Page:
Scott Morrison, aged care residents among first in Australia to receive COVID-19 vaccine | The Canberra Times

Scott Morrison, aged care residents among first in Australia to receive COVID-19 vaccine | The Canberra Times
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coronavirus, covid-19, vaccine, greg hunt, scott morrison, coronavirus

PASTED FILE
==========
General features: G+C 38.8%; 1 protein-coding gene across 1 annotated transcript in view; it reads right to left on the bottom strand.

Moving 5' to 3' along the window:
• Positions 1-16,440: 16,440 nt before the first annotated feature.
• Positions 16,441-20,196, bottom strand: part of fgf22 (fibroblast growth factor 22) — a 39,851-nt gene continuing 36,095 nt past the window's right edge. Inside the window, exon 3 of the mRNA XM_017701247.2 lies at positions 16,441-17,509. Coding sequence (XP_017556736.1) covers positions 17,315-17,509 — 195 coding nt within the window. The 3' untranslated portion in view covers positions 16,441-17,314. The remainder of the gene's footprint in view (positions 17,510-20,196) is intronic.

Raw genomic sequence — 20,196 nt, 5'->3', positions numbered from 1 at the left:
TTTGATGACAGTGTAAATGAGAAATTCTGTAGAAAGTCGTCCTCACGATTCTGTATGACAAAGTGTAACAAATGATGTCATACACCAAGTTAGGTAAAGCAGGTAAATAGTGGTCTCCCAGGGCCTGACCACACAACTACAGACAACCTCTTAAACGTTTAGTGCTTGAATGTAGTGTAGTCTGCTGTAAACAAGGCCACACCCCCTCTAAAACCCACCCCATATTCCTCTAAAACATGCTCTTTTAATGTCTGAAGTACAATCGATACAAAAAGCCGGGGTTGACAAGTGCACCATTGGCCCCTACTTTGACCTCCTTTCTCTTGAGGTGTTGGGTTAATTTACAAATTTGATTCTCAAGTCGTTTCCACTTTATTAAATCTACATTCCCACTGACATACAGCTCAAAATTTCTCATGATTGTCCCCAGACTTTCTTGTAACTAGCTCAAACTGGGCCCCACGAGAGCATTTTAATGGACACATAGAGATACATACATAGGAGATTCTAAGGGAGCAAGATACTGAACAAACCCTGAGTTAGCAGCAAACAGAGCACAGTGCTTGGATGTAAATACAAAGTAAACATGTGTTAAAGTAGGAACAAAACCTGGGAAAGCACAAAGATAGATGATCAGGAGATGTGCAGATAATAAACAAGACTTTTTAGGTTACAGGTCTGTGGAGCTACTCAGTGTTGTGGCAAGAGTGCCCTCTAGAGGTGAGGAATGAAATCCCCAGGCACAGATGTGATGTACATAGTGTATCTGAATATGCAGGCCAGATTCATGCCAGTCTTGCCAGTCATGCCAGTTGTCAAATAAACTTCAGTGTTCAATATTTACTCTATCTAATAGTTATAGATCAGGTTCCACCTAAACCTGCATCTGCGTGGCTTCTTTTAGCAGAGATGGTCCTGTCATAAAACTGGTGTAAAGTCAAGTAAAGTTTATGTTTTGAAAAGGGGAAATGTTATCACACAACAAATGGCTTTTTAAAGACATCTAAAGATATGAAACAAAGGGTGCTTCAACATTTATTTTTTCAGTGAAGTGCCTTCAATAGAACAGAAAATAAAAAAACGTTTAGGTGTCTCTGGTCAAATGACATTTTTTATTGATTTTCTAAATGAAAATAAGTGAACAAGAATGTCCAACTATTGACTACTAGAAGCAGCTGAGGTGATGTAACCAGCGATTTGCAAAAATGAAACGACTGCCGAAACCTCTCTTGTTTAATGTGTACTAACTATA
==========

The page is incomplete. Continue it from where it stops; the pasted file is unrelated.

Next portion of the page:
Prime Minister Scott Morrison and aged care residents have become the first people to receive the Pfizer vaccine against COVID-19 in Australia. Mr Morrison received a vaccination at Castle Hill Medical Centre on Sunday morning, giving a “V for victory” sign and then a thumbs up after getting the jab. “I’m ready to go, just like the country,” he said from behind a face mask showing the Australian flag. Earlier, 85-year-old aged care resident Jane Malysiak, a World War II survivor who grew up in Poland during the Depression, was the first person in Australia to receive the vaccine at 11.09am on Sunday. Chief Medical Officer Paul Kelly and the Chief Nursing Officer Alison McMillan received vaccinations as well as healthcare workers. Mr Morrison said he was supremely confident in the expert process that led to the first vaccinations. “From tomorrow, tens of thousands of Australians over the course of the next week can confidently come forward from those key priority groups that have been defined to ensure that we move into this next phase of how we have been preparing and dealing with COVID-19,” he said. “The next step of that journey begins.” Health Minister Greg Hunt earlier told ABC program Insiders that Australians would begin receiving the vaccinations today. The first vaccinations begin a national rollout campaign and the largest program of its kind in the nation’s history. “Today is the first round of vaccines for Australia, and ultimately that’s about hope and protection for Australians,” Mr Hunt said. Mr Morrison received the Pfizer vaccine on Sunday while Mr Hunt and his department’s secretary Brendan Murphy will have the AstraZeneca jab at a later date. Border and quarantine staff, vaccination teams, aged care residents and workers, and emergency and intensive care workers will be among the first to receive the free Pfizer jab from Monday. Mr Hunt said Chief Medical Officer Paul Kelly advised having the Prime Minister receive one of the first vaccinations along with the Chief Medical Officer and the Chief Nursing and Midwifery Officer would help provide confidence in the vaccine. Opposition leader Anthony Albanese and Greens leader Adam Bandt have been invited to receive vaccinations this week. “This is a cross-parliamentary view where parliamentarians don’t have any special status. The cabinet or shadow cabinet doesn’t, nor even does the leadership, but it is about the confidence and indeed the research shows that people want to see that if we believe it’s safe, then that will give them greater confidence,” the Health Minister said. Mr Hunt declined to specify how much of the population he would like to see receive a COVID-19 jab but wanted “as many as possible” to be vaccinated. “What we see with both the two initial vaccines, the Pfizer and the AstraZeneca vaccine, the international evidence is that the safety impact for prevention of serious illness, hospitalisation, death has been determined to be up to 100 per cent,” he said. “It’s safe, it’s effective, it will help protect you, but it will also help protect your mum and dad, your grandparents, your nonna, all of Australia.” Frontline workers will be the first in the ACT to be vaccinated on Monday, as the territory receives about 1000 doses of the Pfizer vaccine during the first weeks of the territory’s rollout. ACT officials last week announced a five-stage plan for the vaccine rollout, which also included aged care staff and residents in its first phase. The plan would see all adults in the territory eligible to get the vaccine by July 2021 at the earliest. – With AAP

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